There is a common argument that depegs are just a temporal aberration and the real value of the underlying assets remains unchanged. It’s often overlooked that relying on a contract rate when the secondary market offers assets at a discount could bring in another type of risk. A malicious actor will be able to buy the depegged asset at discount and use it to borrow other tokens. This could lead to a bad debt if the market value of borrowed assets is higher than the collateral. Although this could only happen if the difference between Market and Exchange Rate exceeds the collateral ratio, if it happens nothing will block protocol from a large-scale exploit.

That being said, RedStone has done integrations with protocols opting for a Pure Exchange Rate, usually in sectors other than classic lending. We deliver such feeds for Pendle, Balancer and a few other protocols for their idiosyncratic use cases.
This type feed is usually needed for integrations on L2s and alt L1s where it is not possible to simply access the state of a given asset contract deployed on Ethereum Mainnet.

If Compound decides to use this pricing method at chains other than Ethereum Mainnet, we also be able to deliver the needed Exchange Rates.

Combining the two above - Hybrid Price Feed
A solution taking the best from the two approaches is to use the market price as a signal that something unusual is happening on the market and as a trigger to disable deposit to protect against exploits. A possible implementation could automatically block deposits for an asset whose market price and contract price differs more than a certain threshold.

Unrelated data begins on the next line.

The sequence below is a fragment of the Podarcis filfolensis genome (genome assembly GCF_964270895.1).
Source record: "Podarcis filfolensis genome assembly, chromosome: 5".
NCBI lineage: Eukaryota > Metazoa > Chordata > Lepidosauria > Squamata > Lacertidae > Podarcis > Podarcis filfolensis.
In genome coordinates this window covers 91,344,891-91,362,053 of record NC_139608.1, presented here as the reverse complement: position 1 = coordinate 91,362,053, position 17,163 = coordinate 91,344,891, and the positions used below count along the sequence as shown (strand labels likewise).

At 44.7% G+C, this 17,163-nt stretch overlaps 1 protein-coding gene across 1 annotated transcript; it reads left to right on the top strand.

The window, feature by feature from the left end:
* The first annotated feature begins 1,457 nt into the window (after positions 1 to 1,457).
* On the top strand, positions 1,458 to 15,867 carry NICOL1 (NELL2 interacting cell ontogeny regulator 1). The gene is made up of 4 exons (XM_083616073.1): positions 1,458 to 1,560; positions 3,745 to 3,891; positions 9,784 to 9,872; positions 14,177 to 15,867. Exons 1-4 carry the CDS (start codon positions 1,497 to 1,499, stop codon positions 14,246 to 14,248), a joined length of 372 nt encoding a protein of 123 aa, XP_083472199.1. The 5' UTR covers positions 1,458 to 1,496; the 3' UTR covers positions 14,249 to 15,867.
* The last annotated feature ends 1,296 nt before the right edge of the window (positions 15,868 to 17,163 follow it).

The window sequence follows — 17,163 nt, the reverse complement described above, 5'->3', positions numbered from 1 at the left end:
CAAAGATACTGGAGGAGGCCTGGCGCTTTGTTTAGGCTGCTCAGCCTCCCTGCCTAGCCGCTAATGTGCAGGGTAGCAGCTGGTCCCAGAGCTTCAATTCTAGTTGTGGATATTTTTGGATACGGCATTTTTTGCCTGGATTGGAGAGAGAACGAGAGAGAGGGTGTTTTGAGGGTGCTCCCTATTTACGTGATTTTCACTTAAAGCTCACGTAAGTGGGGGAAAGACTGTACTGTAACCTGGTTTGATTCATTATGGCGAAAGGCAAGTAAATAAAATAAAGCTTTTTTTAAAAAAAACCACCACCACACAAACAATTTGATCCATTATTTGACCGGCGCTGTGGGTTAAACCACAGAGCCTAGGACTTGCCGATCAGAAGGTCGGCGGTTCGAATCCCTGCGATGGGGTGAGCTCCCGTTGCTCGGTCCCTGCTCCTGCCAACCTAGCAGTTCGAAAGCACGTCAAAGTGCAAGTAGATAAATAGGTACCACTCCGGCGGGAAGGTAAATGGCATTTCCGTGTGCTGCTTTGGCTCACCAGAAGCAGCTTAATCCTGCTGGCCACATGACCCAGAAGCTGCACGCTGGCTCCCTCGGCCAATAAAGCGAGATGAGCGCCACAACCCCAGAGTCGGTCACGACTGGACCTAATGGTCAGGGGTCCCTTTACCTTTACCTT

As our data provider nodes have access to both smart contract and market price they can pass an additional flag to a price feed when both values deviate significantly. We leave the freedom to interpret this signal to protocols, who can adjust their reaction based on their risk assumptions.

In our view, utilizing the Market Price, either in a Pure Market Price feed or a Hybrid variation, is still the most robust approach for lending markets if it comes to pricing most of today’s big LST assets.

That being said, whatever the final choice of pricing methodology is, the RedStone team is here and we are happy to work closely with Compound Labs, OpenZeppelin, Gauntlet, AlphaGrowth and all other parties involved in setting up the right price feeds both for assets with existing markets as well as new ones.